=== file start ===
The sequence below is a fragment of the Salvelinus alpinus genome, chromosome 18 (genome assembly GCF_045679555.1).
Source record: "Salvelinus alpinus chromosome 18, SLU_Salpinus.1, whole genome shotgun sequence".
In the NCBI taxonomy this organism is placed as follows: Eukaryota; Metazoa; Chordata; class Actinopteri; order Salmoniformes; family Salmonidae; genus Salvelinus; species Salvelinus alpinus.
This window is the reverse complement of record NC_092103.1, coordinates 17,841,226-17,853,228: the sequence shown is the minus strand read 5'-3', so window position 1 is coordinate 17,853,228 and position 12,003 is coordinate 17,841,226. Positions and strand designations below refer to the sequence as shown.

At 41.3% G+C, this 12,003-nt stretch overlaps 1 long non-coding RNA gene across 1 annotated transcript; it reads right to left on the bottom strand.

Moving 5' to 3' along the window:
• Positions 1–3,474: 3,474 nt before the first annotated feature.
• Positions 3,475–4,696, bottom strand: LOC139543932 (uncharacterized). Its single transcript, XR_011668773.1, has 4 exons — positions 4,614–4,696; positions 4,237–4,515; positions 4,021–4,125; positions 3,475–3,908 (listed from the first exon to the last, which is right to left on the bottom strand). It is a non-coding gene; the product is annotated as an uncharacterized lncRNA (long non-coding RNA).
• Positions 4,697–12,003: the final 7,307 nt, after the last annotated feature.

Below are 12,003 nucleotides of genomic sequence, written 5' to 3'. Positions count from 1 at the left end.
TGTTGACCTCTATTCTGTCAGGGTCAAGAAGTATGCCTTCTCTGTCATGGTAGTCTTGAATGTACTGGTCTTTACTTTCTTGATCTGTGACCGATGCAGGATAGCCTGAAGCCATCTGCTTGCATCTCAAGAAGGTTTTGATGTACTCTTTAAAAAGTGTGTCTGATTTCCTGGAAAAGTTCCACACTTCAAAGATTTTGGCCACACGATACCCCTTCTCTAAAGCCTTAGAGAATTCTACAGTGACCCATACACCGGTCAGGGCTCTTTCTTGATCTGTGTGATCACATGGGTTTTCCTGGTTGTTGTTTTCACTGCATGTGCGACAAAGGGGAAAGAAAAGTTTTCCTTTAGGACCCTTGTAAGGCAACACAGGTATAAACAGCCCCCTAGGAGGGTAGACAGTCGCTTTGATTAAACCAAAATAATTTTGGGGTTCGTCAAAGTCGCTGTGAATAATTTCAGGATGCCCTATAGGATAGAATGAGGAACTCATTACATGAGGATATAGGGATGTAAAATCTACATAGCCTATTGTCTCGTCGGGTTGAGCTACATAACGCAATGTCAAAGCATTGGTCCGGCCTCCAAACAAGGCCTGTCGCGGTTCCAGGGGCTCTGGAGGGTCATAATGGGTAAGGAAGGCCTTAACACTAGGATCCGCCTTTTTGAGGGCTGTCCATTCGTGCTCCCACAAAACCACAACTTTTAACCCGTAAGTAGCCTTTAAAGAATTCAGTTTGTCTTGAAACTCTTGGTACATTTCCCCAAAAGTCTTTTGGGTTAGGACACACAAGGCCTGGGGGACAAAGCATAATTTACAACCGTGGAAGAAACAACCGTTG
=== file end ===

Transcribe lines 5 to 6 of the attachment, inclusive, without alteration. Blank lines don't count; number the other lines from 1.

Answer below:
At 41.3% G+C, this 12,003-nt stretch overlaps 1 long non-coding RNA gene across 1 annotated transcript; it reads right to left on the bottom strand.

Moving 5' to 3' along the window: